4th June 2009
Food, environment, privacy and dignity at Alder Hey have all been rated ‘Excellent’ in the latest PEAT scores published by the National Patient and Safety Agency.
This achievement follows welcome news that the Care Quality Commission (the new regulator of standards within the NHS, Social Care and Mental Health) has reversed its decision to place ‘conditions’ upon the registration of Alder Hey which caused serious concern among staff and patients in April.
The Commission has now accepted evidence submitted by Alder Hey that outlined the steps the Trust takes to secure the safety of children and a formal Certificate of Registration has now been issued.
Chief Executive Louise Shepherd said: "We are delighted that the Trust has yet again achieved ‘Excellent’ scores in the latest PEAT assessment. This is very welcome news as is the reversal of the Care Quality Commission’s decision to register us with conditions.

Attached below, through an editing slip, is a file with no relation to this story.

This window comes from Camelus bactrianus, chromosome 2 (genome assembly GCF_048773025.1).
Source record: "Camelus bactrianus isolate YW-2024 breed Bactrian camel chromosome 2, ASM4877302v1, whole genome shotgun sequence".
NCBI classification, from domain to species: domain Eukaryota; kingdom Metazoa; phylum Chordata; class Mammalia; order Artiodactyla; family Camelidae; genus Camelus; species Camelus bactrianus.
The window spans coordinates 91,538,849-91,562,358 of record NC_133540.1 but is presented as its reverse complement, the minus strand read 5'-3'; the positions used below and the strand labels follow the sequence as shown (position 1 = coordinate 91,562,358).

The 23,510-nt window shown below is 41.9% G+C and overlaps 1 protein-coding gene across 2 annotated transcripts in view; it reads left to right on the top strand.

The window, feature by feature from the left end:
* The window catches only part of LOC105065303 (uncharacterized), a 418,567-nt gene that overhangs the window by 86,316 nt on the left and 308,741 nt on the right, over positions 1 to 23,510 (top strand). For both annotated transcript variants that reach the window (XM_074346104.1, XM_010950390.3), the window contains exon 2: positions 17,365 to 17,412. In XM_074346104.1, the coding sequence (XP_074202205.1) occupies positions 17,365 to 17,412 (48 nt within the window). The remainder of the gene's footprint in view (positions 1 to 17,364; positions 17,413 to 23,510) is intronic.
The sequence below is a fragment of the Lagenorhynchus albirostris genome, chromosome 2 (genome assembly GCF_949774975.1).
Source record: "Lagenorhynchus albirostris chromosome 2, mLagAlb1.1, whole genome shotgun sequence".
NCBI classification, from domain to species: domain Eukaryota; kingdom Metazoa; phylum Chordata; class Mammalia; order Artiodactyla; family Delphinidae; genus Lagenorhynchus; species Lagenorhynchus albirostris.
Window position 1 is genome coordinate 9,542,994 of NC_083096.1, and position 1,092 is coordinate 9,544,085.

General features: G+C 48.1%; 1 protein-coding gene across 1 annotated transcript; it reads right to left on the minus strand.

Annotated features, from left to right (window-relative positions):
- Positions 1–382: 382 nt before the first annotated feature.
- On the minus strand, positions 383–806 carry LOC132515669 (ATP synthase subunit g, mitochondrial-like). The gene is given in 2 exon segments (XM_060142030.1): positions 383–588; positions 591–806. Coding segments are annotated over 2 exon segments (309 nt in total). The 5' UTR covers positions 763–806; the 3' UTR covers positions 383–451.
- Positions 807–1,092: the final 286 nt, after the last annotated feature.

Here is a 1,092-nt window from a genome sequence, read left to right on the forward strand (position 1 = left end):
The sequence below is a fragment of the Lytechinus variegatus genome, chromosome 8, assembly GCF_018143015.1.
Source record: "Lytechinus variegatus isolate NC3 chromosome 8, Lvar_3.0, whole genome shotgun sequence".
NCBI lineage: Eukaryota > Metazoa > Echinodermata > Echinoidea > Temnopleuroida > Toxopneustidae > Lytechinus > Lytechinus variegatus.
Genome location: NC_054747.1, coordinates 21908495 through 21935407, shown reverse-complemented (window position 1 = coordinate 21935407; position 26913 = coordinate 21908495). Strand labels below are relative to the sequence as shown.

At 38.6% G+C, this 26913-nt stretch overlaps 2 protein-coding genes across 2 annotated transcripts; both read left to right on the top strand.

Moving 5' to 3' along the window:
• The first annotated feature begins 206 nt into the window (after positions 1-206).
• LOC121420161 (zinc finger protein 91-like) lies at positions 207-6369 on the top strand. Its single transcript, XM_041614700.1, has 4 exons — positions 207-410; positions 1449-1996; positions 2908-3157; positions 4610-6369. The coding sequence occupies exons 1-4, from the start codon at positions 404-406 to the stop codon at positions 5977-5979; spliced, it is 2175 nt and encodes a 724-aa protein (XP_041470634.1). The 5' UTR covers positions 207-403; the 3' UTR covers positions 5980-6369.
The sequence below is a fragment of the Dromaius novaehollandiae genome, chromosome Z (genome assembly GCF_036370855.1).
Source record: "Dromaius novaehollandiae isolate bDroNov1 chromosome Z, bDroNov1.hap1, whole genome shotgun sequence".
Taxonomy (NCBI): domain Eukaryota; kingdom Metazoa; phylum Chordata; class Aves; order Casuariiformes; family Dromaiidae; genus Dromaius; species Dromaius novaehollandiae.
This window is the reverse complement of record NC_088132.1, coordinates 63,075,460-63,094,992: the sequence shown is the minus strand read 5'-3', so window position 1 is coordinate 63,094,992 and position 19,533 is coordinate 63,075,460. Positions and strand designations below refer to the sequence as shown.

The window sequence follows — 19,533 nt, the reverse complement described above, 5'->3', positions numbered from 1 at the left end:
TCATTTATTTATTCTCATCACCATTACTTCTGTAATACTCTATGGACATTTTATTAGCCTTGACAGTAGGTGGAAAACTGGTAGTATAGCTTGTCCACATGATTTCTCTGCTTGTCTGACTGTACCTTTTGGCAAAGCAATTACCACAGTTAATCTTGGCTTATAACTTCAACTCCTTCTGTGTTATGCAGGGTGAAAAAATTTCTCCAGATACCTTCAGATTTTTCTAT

"These conditions related to our compliance with one aspect of the Hygiene Code concerning procedures in microbial pharmacy. The decision gave an inaccurate and misleading message about cleanliness and patient safety about a hospital which has one of the lowest infection rates in the country.
"I believe that the decisions by PEAT and the CQC are a clear vindication of the very high standards we subscribe to here at Alder Hey. I wish to congratulate every member of staff for their contribution to these excellent results and we remain committed to maintaining the levels of excellence for which we are renowned."
PEAT (Patient Environment Action Teams) were established in 2000 to assess NHS hospitals. The teams, made up of NHS staff, directors, patients and members of the public annually assess every inpatient healthcare facility in England.